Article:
Let’s cut right to the chase and state how it is. Mean and standard deviation aren’t useful as metrics and analysis in load testing. In fact, they can be very deceptive, with multiple analysis bias.
We use most of our time to look at metrics while doing load testing. Thus, we need to make sure it is spent as efficiently as we can. With that in mind, which metrics should we use to have a clear view of what is happening at any point in time? Are these actually useful? Metrics an Analysis of Load Testing is all about digging into common metrics, understand their common pitfalls, and avoid missing changes in your application behavior while load testing.
The mean—arithmetic average, describes the central value of a data set. The standard definition is the sum of all parts divided by the number of parts. Hence, for parts:
The arithmetic average, also written , is a summary of central tendency. It is easy to use, compute and so far, widely used.
The variance is a bit more involved. It describes how much values are spread around the mean. You can find the variance by subtracting each part of the data set by its arithmetic average, squared, then dividing by the number of parts.
Before we dive into it’s actual sense, let’s go right to the standard deviation.
The standard deviation is the same as the variance. You express it in the same unit as the mean, whereas you express the variance in squared units. You can use both interchangeably as long are you are rigorous with what units you are using.
Is it easier to think about the standard deviation as a description of variability rather than it’s formula. In fact, this is all the mathematics we’ll see for today. Hope you’re okay.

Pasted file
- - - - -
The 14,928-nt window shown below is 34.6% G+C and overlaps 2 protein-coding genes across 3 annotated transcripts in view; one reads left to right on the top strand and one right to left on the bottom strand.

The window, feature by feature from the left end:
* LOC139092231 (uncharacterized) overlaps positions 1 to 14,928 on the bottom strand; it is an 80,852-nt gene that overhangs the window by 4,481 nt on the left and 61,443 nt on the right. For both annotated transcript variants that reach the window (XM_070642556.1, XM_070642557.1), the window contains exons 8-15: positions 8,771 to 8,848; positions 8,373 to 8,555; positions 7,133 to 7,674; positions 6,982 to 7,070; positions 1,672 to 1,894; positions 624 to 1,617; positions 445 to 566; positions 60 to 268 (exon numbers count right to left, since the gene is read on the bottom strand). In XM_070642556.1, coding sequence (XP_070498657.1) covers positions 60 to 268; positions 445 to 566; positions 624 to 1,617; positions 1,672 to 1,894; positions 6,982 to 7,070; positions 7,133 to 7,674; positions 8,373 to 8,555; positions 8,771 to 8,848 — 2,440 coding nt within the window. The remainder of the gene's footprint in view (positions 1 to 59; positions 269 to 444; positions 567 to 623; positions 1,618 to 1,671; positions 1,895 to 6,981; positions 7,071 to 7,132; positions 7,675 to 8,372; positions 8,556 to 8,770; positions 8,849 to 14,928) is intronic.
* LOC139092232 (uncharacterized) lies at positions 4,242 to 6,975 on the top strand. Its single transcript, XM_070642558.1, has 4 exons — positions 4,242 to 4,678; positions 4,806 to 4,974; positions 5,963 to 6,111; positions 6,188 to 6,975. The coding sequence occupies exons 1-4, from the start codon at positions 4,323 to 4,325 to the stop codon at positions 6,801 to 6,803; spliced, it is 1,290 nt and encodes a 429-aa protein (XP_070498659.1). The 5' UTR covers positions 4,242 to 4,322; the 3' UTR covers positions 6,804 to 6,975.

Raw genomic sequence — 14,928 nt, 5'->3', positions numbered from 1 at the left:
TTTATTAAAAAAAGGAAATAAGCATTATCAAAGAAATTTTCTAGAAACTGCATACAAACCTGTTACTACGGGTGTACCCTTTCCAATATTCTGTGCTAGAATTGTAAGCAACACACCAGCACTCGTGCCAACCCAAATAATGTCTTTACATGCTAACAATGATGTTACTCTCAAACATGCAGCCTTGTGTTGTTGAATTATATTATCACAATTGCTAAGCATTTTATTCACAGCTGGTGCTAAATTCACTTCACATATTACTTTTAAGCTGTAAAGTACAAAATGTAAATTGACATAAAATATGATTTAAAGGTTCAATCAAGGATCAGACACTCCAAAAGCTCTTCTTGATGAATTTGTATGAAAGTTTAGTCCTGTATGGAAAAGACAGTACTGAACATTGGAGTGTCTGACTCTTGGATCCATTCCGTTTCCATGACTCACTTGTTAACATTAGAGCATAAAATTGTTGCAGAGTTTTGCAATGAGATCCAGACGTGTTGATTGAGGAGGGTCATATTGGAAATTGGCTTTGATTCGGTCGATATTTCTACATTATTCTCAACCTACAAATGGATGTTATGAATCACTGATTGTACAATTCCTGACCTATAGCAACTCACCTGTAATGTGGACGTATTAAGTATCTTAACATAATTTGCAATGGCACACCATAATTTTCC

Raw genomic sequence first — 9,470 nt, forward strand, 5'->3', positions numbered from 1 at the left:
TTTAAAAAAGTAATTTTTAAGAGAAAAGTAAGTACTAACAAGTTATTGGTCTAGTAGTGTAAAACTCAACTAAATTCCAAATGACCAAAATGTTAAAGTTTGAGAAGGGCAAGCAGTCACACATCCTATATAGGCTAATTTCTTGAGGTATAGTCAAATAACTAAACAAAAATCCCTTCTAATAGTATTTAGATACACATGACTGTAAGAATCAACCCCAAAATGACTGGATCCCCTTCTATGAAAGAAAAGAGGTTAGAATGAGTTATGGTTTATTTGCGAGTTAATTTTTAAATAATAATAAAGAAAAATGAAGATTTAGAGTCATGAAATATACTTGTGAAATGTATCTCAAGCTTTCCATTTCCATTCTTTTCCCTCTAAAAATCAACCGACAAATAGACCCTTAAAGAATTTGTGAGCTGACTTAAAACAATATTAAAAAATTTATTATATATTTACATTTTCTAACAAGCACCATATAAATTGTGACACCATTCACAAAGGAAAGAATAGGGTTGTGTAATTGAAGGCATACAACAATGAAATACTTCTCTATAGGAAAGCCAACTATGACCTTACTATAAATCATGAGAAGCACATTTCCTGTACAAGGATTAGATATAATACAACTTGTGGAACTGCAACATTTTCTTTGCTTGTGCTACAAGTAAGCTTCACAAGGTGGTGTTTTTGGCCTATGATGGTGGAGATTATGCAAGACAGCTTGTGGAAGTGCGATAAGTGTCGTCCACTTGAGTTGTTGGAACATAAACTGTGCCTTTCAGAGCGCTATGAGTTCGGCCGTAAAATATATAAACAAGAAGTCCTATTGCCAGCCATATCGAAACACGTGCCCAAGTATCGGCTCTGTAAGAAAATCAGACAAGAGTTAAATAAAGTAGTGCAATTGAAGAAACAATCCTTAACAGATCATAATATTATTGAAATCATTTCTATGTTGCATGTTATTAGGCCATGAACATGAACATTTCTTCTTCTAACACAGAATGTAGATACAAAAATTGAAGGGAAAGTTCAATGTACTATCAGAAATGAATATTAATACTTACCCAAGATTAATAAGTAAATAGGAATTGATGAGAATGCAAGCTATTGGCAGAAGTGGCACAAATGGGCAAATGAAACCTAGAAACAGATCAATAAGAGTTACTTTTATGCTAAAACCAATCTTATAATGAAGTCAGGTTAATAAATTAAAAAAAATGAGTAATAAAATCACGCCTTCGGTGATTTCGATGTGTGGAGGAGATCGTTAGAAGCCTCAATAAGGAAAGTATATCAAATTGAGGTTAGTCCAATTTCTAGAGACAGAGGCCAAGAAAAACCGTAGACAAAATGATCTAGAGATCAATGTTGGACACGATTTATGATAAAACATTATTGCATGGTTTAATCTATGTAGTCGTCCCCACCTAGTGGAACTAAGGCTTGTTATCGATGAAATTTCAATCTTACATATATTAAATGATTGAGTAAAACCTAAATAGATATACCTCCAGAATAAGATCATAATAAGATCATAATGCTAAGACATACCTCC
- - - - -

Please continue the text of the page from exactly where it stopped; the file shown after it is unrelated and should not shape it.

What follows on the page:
A little bonus: you can differentiate distributions with the same arithmetic average by their standard deviation:
Why do deviation matter in load testing?
When you use variance and/or standard deviation as metric, you need to make sure which distribution you are dealing with. Knowing how much your data set is spread around the mean doesn’t account for much if you have no idea how the data looks like in the first place. Worse, how to make sense of the standard deviation if your data is shared between multiple binomial distributions—or, multi modal distributions, like this one.
Such data set could be split into multiple sub data sets, then studied individually. Arguably, that would be cumbersome to do, which would defeat our initial purpose of gaining time when analyzing our metrics.
Furthermore, what happens when the mean and standard deviation are the same? Does this mean the data sets are the same? In fact, it is easy to craft distributions with these kind of properties:
Some people got even further as to squash all sorts of shapes with the same average, standard deviation, on both axis, in a single animation. That says a lot about how deviations are as a metric.
As you understand now, variance and standard deviation only make sense on Gaussian distributions, which are rarely encountered in the context of load testing. Most common cases are multi modal distributions, outliers or extreme values, long tails or skewed distributions, and so on.
The arithmetic average is very sensitive to outliers and it won’t tell us much about the shape of the distribution anyway. We will need a more powerful tool to deal with all these cases, which could be stated as extreme if they were not so common!
Then, why are they used?
Mean and standard deviation are metrics that are easy to use and compute. However, they will only be efficient if the distribution is perfectly shaped—i.e., symmetric. That is not the case in the world of load testing, by far.
But then, what to do? What metrics can you use for a good analysis? You can find some answers if you come back to the objectives of a load test. Ultimately, you have to understand what you want to unveil first if you want to choose the good indicators to follow.